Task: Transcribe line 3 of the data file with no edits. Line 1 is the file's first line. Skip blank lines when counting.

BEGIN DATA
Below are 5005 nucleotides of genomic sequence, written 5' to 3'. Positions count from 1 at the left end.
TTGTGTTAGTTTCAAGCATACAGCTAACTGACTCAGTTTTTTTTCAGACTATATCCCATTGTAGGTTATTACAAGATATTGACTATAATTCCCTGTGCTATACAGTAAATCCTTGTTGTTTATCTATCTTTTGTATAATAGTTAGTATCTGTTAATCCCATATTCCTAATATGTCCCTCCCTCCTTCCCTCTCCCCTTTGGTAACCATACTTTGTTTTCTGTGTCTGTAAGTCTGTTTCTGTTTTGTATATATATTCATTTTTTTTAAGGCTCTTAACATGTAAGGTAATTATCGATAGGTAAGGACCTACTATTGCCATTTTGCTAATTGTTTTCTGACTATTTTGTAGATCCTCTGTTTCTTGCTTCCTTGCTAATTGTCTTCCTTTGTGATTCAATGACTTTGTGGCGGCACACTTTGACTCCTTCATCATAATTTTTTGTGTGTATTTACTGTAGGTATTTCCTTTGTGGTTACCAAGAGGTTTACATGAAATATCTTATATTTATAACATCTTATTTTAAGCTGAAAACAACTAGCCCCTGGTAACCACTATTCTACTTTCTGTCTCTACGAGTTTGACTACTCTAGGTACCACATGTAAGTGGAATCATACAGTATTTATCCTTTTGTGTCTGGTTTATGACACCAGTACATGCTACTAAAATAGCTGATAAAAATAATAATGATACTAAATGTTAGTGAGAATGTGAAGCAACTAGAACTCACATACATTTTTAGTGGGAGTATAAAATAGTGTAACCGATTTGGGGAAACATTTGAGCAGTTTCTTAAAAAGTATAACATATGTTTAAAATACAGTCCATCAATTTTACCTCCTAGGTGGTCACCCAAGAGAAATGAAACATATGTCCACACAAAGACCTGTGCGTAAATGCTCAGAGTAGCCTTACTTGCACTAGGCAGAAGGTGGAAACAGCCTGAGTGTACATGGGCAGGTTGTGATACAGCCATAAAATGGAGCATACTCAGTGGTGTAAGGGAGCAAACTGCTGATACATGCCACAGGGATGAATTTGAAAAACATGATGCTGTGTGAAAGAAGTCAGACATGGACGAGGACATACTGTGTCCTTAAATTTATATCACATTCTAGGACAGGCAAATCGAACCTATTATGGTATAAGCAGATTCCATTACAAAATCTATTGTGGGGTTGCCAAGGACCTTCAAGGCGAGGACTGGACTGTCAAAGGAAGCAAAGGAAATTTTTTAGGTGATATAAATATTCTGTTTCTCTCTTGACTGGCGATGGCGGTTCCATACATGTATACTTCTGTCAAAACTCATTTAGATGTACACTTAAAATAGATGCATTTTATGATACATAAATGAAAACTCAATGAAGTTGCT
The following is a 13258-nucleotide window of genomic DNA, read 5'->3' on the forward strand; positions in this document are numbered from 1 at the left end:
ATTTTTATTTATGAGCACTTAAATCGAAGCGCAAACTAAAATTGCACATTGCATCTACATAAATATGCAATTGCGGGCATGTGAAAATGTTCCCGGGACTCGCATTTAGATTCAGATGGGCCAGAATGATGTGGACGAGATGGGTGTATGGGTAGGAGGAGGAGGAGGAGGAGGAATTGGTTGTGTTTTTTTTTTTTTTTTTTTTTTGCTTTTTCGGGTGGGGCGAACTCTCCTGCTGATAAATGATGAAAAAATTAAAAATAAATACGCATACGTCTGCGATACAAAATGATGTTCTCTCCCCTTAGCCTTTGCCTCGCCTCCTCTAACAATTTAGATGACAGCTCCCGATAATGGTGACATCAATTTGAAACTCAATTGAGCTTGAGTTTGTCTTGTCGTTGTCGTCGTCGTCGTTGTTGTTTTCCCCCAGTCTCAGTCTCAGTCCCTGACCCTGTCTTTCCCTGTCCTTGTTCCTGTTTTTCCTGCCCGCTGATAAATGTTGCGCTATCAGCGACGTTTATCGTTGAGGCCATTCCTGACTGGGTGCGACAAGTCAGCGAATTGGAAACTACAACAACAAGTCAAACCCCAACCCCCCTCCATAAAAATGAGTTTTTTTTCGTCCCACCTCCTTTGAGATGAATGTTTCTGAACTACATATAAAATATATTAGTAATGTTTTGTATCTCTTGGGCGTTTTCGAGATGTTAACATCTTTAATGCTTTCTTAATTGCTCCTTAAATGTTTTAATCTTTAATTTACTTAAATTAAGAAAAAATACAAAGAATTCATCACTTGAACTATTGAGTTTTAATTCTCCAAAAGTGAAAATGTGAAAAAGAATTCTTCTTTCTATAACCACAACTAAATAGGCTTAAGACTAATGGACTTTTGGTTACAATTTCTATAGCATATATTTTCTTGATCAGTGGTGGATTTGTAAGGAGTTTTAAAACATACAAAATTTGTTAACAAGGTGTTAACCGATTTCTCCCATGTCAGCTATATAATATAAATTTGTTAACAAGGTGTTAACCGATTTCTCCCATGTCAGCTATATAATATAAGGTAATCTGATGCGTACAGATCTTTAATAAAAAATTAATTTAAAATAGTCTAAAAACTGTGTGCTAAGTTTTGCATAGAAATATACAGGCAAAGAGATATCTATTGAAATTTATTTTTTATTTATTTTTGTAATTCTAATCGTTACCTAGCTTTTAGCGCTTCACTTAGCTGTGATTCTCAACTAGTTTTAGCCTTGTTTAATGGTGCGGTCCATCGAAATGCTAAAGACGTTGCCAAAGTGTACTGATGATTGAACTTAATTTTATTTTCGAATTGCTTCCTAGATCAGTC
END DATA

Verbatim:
The following is a 13258-nucleotide window of genomic DNA, read 5'->3' on the forward strand; positions in this document are numbered from 1 at the left end: